That came to pass as early as the third lap: a bit too much kerb had the Ferrari, already riding high, bouncing on its springs before spinning in a cloud of smoke. The Williams of an unsighted Alan Jones, who had also got the jump from the fourth row, joined it in the fencing – as did de Cesaris.
“Andrea was a quick kid but didn’t have enough life or motor racing experience,” says Watson. “He did what he always did: reacted suddenly. I’m amazed he missed me.”
Watson had braked almost to a standstill in avoidance – and stalled the engine: “Luckily, I had enough presence of mind to flick on the electric fuel pump and enough momentum – about 10-15mph – to bump-start it.”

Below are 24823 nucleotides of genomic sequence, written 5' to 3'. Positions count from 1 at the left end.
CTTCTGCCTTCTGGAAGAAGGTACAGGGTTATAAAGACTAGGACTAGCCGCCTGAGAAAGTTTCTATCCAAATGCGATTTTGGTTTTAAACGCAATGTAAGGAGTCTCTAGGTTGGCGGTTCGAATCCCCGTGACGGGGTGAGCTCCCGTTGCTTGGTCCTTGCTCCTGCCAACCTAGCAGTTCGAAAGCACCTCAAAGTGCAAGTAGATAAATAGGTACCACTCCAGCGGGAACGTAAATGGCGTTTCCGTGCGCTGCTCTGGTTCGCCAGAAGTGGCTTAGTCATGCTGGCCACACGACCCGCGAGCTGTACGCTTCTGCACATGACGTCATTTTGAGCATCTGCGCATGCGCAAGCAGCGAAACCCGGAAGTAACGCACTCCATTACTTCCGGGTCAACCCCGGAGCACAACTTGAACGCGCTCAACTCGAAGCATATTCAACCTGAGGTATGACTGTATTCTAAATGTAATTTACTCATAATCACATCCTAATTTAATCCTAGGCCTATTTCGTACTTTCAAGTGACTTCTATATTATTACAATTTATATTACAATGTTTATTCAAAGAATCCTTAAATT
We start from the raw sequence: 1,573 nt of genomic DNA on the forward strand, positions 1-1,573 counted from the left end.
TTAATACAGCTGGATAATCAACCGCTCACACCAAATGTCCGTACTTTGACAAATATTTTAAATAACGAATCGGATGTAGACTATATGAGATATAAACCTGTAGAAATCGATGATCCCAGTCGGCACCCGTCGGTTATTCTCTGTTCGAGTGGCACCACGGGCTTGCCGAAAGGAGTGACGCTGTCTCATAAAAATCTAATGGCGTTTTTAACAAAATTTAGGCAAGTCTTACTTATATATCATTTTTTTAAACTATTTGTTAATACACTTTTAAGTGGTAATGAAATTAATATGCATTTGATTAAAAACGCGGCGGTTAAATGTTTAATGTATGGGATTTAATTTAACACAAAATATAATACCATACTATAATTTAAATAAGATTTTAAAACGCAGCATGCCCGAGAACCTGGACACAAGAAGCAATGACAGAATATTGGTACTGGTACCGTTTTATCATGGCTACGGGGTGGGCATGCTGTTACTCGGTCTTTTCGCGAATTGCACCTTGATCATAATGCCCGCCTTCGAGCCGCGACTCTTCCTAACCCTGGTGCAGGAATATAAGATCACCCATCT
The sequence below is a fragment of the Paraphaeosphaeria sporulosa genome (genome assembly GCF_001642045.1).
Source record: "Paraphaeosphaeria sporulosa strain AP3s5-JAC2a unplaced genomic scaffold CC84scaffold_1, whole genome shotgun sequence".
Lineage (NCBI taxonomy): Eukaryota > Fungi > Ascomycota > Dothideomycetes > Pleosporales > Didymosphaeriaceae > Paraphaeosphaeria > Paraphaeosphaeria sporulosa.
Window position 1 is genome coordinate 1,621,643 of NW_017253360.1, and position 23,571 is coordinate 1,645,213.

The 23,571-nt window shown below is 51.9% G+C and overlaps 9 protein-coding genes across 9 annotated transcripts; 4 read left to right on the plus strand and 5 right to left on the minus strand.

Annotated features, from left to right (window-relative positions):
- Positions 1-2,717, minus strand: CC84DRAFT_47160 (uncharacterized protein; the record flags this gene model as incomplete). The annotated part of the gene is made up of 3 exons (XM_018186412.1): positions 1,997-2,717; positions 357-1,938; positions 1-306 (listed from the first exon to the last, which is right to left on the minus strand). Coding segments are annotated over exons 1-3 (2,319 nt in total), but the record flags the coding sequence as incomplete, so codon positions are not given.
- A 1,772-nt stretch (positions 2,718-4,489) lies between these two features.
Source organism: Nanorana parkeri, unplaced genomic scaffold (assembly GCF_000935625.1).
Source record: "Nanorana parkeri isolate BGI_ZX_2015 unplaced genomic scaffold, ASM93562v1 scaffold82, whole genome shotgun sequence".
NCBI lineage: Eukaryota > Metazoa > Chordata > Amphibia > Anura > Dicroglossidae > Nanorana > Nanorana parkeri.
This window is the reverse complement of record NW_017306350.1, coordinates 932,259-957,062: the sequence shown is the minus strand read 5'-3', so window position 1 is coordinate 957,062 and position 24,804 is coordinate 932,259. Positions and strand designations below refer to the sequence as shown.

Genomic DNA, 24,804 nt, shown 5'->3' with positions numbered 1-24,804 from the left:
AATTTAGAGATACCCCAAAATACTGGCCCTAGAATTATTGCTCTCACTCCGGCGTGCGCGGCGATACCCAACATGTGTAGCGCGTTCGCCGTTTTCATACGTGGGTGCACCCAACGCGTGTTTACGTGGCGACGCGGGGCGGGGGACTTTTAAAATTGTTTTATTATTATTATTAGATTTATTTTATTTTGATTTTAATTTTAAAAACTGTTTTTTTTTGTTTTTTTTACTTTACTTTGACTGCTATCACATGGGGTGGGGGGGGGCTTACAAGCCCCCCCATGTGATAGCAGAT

So began a trademark Watson charge: the Ligiers were picked off easily; Reutemann was sold a nifty dummy into the chicane; and Didier Pironi, his Ferrari’s engine about to expire, was tucked away at Becketts.
“Everybody talks about that McLaren’s carbon fibre tub,” says Watson. “Clearly that was a very important element. But [designer] John Barnard was never one to do things the inexpensive way and so many functions of that design were exceptional. For example, the front uprights were Fabergé-like pieces of engineering and the car was particularly stable under braking.”
When combined with the misfortunes of Giacomelli (gearbox), Piquet (tyre failure/crash) and cruising leader Prost (engine), Watson found himself running in second place by lap 18 (of 68).